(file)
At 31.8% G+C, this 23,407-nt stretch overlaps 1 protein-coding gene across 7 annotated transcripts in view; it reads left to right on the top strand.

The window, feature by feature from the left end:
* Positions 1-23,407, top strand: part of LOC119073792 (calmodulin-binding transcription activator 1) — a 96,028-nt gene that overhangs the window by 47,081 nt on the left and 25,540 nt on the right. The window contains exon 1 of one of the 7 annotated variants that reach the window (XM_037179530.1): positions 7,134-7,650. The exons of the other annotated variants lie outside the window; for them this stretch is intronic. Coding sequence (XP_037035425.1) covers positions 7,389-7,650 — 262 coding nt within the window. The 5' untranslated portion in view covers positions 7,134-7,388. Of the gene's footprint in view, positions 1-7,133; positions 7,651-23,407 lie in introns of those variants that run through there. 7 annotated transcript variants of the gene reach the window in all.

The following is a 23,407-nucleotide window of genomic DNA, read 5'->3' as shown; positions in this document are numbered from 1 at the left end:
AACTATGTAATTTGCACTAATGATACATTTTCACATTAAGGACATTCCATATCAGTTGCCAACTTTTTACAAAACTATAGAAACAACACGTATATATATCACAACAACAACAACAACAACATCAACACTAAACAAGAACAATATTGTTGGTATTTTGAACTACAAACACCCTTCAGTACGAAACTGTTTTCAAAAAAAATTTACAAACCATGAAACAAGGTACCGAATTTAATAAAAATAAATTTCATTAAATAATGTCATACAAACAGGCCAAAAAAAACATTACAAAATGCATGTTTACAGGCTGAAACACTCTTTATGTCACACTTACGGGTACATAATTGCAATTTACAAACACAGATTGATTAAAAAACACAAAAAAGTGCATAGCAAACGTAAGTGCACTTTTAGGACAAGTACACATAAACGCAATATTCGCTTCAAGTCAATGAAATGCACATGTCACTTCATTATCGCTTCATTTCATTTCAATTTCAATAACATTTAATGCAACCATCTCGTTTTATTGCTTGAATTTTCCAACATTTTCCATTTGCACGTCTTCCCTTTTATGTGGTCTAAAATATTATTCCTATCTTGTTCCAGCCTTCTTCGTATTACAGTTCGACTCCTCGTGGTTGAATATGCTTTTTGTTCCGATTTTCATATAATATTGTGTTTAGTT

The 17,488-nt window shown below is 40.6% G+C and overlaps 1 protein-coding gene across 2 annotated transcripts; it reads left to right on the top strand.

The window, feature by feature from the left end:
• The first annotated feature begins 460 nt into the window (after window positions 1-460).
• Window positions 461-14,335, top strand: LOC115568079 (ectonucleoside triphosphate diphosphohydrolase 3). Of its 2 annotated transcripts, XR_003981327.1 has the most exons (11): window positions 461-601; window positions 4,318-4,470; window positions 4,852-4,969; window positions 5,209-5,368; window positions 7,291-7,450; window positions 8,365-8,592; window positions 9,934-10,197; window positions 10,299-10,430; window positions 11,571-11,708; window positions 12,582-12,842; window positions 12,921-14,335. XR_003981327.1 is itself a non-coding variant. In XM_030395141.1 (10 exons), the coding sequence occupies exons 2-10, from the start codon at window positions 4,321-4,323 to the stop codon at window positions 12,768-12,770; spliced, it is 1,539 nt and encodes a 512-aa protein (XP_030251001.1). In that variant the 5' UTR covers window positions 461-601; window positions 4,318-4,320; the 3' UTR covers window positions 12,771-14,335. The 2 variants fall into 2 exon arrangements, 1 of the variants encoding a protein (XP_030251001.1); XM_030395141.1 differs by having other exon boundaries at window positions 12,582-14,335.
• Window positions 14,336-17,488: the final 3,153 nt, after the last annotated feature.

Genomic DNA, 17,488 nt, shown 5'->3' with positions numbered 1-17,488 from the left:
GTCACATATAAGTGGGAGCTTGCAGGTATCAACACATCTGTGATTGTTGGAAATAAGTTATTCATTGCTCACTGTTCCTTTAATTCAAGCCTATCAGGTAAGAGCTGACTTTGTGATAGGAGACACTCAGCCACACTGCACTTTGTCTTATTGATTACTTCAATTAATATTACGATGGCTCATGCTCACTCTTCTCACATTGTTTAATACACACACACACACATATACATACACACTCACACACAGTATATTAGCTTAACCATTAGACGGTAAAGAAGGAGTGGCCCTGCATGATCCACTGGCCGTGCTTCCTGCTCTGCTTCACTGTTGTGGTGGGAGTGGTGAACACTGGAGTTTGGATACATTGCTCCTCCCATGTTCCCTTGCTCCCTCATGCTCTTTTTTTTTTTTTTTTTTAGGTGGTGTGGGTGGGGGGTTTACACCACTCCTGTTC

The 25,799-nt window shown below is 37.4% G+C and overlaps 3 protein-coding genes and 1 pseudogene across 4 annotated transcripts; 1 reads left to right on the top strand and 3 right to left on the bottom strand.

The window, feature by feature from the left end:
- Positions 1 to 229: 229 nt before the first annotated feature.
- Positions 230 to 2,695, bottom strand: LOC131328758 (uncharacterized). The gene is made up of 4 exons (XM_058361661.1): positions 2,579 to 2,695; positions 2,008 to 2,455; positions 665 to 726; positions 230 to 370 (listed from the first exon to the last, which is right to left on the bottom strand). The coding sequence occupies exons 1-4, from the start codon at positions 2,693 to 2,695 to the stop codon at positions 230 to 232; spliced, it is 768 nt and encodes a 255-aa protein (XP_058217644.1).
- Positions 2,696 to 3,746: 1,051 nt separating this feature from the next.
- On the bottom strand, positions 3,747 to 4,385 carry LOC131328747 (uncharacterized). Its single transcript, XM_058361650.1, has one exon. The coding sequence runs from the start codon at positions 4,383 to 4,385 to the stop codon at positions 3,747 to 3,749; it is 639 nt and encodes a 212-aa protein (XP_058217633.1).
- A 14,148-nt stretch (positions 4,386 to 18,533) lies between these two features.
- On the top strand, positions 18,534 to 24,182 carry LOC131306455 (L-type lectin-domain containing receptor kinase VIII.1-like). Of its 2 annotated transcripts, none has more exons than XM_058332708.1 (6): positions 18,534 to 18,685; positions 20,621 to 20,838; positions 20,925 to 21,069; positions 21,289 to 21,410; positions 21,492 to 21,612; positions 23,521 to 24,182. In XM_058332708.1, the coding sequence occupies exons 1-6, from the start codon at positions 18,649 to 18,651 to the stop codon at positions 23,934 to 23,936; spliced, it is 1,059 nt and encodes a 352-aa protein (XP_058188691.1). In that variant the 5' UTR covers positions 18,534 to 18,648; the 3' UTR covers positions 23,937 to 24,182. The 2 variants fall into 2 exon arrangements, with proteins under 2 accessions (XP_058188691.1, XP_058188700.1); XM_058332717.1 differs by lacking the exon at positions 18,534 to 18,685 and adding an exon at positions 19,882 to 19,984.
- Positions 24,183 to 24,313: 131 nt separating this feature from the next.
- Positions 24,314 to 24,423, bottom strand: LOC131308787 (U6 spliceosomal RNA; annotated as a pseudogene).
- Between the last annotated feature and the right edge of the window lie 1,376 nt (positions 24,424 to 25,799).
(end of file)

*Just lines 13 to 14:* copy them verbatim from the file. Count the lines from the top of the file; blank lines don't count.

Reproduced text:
The 25,799-nt window shown below is 37.4% G+C and overlaps 3 protein-coding genes and 1 pseudogene across 4 annotated transcripts; 1 reads left to right on the top strand and 3 right to left on the bottom strand.

The window, feature by feature from the left end: